2.50
Hdl Handle:
http://hdl.handle.net/10755/157209
Type:
Presentation
Title:
Overview: Saying "No": Co-Created Findings
Abstract:
Overview: Saying "No": Co-Created Findings
Conference Sponsor:Western Institute of Nursing
Conference Year:2006
Author:Crist, Janice, RN, PhD
P.I. Institution Name:The University of Arizona
Title:Assistant Professor
Contact Address:College of Nursing, PO Box 210203, Tucson, AZ, 85721-0203, USA
Contact Telephone:520-626-8768
Co-Authors:Marylyn Morris McEwen, PhD, APRN, BC; and Cathy Michaels, PhD, RN, FAAN
The symposium explores the phenomenon of saying "no" to services, from the standpoint of three research studies conducted with vulnerable populations. We discuss our findings from research that explored or tested our phenomena of interest. We describe the source of vulnerability of participants who make decisions without having complete understanding about either risk or benefits of services. We define vulnerability as being at higher than average risk for health related concerns. In Study 1, non-Hispanic white women decided if and when to have mammograms and did not feel vulnerable in their decisions, but confident and empowered. From the perspective of a nurse who mediates between concern for women's health and well-being and the most recent scientific understanding, however, participants may be vulnerable by only basing their decisions on family history, rather than both family history and aging. In Study 2, adults of Mexican descent at the US-Mexico border were vulnerable because of limited English language, low health literacy, stigmatization of people with positive tuberculosis, and a clash between professional, folk and popular explanatory models within the socio-economic and the meaning of tuberculosis in Mexico and the United States at the border. In Study 3, Mexican American elders and their family caregivers were recognized as vulnerable due to chronic illness, minority status, and lack of understanding of available services. Findings from all three studies reflect the importance of discovering the detail behind decisions, and discernment of the asymmetrical power relationships between individuals and the healthcare system, while pointing to the value for dialogue to engage multiple perspectives.
Repository Posting Date:
26-Oct-2011
Date of Publication:
17-Oct-2011
Sponsors:
Western Institute of Nursing

Full metadata record

DC FieldValue Language
dc.typePresentationen_GB
dc.titleOverview: Saying "No": Co-Created Findingsen_GB
dc.identifier.urihttp://hdl.handle.net/10755/157209-
dc.description.abstract<table><tr><td colspan="2" class="item-title">Overview: Saying &quot;No&quot;: Co-Created Findings</td></tr><tr class="item-sponsor"><td class="label">Conference Sponsor:</td><td class="value">Western Institute of Nursing</td></tr><tr class="item-year"><td class="label">Conference Year:</td><td class="value">2006</td></tr><tr class="item-author"><td class="label">Author:</td><td class="value">Crist, Janice, RN, PhD</td></tr><tr class="item-institute"><td class="label">P.I. Institution Name:</td><td class="value">The University of Arizona</td></tr><tr class="item-author-title"><td class="label">Title:</td><td class="value">Assistant Professor</td></tr><tr class="item-address"><td class="label">Contact Address:</td><td class="value">College of Nursing, PO Box 210203, Tucson, AZ, 85721-0203, USA</td></tr><tr class="item-phone"><td class="label">Contact Telephone:</td><td class="value">520-626-8768</td></tr><tr class="item-email"><td class="label">Email:</td><td class="value">jcrist@nursing.arizona.edu</td></tr><tr class="item-co-authors"><td class="label">Co-Authors:</td><td class="value">Marylyn Morris McEwen, PhD, APRN, BC; and Cathy Michaels, PhD, RN, FAAN</td></tr><tr><td colspan="2" class="item-abstract">The symposium explores the phenomenon of saying &quot;no&quot; to services, from the standpoint of three research studies conducted with vulnerable populations. We discuss our findings from research that explored or tested our phenomena of interest. We describe the source of vulnerability of participants who make decisions without having complete understanding about either risk or benefits of services. We define vulnerability as being at higher than average risk for health related concerns. In Study 1, non-Hispanic white women decided if and when to have mammograms and did not feel vulnerable in their decisions, but confident and empowered. From the perspective of a nurse who mediates between concern for women's health and well-being and the most recent scientific understanding, however, participants may be vulnerable by only basing their decisions on family history, rather than both family history and aging. In Study 2, adults of Mexican descent at the US-Mexico border were vulnerable because of limited English language, low health literacy, stigmatization of people with positive tuberculosis, and a clash between professional, folk and popular explanatory models within the socio-economic and the meaning of tuberculosis in Mexico and the United States at the border. In Study 3, Mexican American elders and their family caregivers were recognized as vulnerable due to chronic illness, minority status, and lack of understanding of available services. Findings from all three studies reflect the importance of discovering the detail behind decisions, and discernment of the asymmetrical power relationships between individuals and the healthcare system, while pointing to the value for dialogue to engage multiple perspectives.</td></tr></table>en_GB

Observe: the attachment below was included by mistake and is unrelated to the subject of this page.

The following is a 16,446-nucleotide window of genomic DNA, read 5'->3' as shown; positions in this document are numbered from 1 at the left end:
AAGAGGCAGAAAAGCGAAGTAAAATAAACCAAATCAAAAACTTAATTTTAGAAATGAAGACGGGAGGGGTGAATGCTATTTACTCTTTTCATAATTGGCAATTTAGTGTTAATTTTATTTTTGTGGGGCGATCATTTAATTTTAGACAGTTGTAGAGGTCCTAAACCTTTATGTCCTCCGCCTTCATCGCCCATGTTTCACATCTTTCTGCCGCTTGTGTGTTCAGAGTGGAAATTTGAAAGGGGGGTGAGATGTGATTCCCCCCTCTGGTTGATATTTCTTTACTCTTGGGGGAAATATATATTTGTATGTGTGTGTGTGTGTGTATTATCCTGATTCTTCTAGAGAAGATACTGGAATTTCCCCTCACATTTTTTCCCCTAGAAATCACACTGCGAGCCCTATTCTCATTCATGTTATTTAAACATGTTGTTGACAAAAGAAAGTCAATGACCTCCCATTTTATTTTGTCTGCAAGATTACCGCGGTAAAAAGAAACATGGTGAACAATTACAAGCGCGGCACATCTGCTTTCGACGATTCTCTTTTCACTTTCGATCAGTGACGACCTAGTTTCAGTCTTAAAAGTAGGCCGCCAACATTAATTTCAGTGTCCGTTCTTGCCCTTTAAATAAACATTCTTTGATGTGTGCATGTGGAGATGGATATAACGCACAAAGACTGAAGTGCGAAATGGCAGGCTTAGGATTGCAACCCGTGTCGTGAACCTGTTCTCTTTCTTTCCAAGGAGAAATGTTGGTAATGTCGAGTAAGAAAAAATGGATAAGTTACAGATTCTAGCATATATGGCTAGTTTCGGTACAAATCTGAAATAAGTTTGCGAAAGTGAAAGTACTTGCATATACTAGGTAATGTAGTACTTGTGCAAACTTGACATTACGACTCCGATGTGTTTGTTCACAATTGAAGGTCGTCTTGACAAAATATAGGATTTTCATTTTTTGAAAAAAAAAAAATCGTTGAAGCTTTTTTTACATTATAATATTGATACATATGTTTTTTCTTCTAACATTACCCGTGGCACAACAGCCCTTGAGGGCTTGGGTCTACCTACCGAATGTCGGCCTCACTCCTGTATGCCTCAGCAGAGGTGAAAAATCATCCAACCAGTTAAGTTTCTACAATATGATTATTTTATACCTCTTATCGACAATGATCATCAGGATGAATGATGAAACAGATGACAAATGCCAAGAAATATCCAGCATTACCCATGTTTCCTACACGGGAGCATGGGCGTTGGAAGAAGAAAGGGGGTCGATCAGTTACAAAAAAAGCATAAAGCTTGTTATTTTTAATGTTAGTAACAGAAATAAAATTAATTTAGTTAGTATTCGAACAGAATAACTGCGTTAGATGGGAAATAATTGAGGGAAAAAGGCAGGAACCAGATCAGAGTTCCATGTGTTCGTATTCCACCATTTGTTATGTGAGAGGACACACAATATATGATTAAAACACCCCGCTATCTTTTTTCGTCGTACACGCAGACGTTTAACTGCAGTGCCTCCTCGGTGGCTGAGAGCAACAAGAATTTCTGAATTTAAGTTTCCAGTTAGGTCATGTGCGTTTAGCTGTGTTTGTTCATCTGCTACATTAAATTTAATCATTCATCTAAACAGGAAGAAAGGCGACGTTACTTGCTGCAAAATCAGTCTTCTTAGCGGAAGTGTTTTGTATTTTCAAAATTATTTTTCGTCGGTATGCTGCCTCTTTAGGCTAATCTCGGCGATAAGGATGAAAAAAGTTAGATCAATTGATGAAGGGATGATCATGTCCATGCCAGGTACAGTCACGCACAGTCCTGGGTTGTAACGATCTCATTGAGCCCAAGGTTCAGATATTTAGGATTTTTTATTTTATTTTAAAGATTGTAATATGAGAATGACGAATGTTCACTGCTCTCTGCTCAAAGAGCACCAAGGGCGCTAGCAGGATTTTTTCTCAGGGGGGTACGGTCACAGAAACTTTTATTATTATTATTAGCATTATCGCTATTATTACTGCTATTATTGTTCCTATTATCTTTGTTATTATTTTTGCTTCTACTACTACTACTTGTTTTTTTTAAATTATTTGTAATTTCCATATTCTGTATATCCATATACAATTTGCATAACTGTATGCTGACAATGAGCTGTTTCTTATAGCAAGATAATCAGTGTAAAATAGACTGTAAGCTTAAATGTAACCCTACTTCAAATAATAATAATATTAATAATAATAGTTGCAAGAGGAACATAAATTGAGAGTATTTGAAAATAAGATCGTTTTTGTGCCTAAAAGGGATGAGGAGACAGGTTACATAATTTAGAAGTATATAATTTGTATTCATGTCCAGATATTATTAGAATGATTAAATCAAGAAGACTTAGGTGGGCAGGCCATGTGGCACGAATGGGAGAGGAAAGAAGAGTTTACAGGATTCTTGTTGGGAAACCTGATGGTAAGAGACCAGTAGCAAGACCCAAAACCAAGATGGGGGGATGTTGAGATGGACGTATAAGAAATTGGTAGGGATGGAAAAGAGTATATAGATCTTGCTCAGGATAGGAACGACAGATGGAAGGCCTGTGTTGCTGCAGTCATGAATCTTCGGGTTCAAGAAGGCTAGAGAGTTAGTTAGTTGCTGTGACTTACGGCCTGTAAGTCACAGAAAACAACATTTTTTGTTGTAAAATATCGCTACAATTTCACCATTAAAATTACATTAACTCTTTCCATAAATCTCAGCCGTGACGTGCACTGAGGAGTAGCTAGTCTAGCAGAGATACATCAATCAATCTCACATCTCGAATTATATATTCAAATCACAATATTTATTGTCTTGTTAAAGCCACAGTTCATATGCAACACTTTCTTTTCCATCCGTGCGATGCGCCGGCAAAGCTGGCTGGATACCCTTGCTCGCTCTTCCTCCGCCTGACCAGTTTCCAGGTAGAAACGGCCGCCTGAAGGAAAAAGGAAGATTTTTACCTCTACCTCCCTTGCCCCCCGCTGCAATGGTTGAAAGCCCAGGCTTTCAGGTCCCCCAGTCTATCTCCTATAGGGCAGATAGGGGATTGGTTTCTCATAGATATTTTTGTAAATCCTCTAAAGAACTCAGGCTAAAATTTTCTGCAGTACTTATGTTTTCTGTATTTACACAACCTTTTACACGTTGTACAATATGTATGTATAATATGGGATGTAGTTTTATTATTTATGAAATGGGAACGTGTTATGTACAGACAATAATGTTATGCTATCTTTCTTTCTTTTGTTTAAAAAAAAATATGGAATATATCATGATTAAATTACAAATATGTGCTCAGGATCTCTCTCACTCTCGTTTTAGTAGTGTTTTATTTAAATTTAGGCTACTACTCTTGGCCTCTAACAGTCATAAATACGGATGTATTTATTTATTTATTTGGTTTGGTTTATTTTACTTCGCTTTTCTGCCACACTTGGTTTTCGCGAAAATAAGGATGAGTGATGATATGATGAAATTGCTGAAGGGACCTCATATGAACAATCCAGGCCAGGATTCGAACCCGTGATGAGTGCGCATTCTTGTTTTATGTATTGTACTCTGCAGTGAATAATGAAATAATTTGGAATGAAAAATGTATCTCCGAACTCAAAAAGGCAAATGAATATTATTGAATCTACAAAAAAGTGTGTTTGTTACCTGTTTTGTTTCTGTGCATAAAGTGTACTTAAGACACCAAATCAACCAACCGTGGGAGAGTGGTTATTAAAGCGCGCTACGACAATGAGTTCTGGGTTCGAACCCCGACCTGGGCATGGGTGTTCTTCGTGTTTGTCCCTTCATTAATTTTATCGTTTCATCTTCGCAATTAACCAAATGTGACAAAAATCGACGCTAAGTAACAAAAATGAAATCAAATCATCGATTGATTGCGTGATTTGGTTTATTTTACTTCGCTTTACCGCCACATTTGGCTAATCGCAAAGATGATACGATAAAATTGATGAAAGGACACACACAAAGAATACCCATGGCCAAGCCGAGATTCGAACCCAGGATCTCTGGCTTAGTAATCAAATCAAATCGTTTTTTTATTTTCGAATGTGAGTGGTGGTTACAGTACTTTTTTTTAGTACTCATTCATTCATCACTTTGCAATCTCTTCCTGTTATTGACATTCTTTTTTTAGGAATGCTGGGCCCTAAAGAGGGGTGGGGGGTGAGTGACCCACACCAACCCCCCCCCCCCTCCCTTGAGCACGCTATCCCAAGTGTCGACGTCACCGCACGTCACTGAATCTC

dc.date.available2011-10-26T19:39:56Z-
dc.date.issued2011-10-17en_GB
dc.date.accessioned2011-10-26T19:39:56Z-
dc.description.sponsorshipWestern Institute of Nursingen_GB
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